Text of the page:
Europe must invest in the critical raw materials sector to develop its own strategic autonomy and to re-industrialise key industrial ecosystems

Critical raw materials are key enablers of the green and digital transition and are now of critical importance to preserving the global competitiveness of the EU’s most strategic economic sectors.  They are fundamental for the EU to develop its own strategic autonomy, and to re-industrialise key European ecosystems. In particular, critical raw materials are crucial for transforming the EU energy system towards a CO2 neutral energy production and to achieve the target of reducing net greenhouse gas emissions by at least 55% by 2030.

The development of renewable energy systems will require unprecedented supplies of critical raw materials. Europe is rich in raw material resources, for example, a total of 14 projects from mine and ‘urban mines to magnet’ were identified by the European Raw Materials Alliance (ERMA).

These projects could form the foundation of a European rare earths industry, capable of delivering at least 20 percent of EU demand for raw materials by 2030.

There are countless other reserves of raw materials throughout Europe, that are yet to be utilised, that is, natural resources as well as urban mine resource potentials. But it is the access to sustainable raw materials from mining which is of paramount importance to enable the quick turnaround of a massive industrial and societal transition aiming for minimising greenhouse gas emissions and the reduction of the impacts that cause global warming.

A 2020 World Bank Group report finds that the production of minerals, such as graphite, lithium and cobalt, could increase by nearly 500% by 2050, to meet the growing demand for clean energy technologies. It estimates that over 3 billion tons of minerals and metals will be needed to deploy wind, solar and geothermal power, as well as energy storage, required for achieving a below 2°C future (Source:  For e-car batteries and energy storage alone, Europe will for instance need up to 18 times more lithium by 2030 and up to 60 times more by 2050 (Source: EC, Critical Raw materials for Strategic Technologies and Sectors in the EU, A Foresight Study, 2020).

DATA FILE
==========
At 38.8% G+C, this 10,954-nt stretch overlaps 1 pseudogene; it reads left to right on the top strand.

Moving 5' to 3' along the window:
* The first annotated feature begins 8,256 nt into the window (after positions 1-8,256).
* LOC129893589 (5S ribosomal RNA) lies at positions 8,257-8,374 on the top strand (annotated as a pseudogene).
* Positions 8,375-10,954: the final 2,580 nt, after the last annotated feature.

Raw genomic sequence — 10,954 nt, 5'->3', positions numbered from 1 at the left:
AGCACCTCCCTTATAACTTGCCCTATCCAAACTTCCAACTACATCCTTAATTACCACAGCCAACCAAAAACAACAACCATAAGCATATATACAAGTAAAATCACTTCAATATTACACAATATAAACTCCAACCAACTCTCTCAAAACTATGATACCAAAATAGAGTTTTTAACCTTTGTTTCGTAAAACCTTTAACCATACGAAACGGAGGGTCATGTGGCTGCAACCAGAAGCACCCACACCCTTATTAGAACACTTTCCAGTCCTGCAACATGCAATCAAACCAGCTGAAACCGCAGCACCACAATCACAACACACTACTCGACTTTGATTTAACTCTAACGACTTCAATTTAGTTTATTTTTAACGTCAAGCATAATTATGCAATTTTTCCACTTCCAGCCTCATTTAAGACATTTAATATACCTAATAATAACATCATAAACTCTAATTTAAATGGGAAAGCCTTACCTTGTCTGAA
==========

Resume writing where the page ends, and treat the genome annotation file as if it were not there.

Europe’s strategic dependencies and the key actions we need to take are well-described in the Critical Raw Materials Action Plan of the European Commission and their 2020 New Industrial Strategy. A more specific Action Plan on Rare Earth Magnets and Motors has been developed under the umbrella of ERMA, i.e., together with a wide stakeholder group involving industry, academia, and wider society. 

Both the covid-19 pandemic and the current geopolitical issues we face in Europe now have shown that the lack of a European mining industry as well as the lack of sustainable supply of secondary critical raw materials, has rendered Europe more vulnerable to supply chain disruptions and shortages. For example, in 2020 China provided more than 98% of the EU’s need of rare earth elements and 93% of Magnesium, Turkey provided 98% of the EU’s need of borate and South Africa provided 71% of the EU’s need for platinum.  Additionally, China, Turkey and South Africa are all economies whose environment, social and governance (ESG) standards substantially differ from European ones which therefore, also carries an element of risk. 

The current shortages and supply disruptions of other critical raw materials, like the predicted magnesium shortage, raises the risk for EU industries. The subsequent price inflation may be only a minor problem, in comparison to the cost of not having available raw materials at all.  

Europe has what it takes to lead the Green transition globally

In light of the tragic European geopolitical events unfolding at the time this article was written, the ability for Europe to set up inter-European value chains between EU member states and further afield is more urgent than ever. For example, rare earths mined in Sweden or Norway can be processed in Estonia and Poland; manufactured into magnets in Estonia, Germany and Slovenia; to be used in cars built in France, Germany, or Sweden.  Europe must also diversify its supply chains with other resource-rich countries by establishing new trade and cooperation agreements.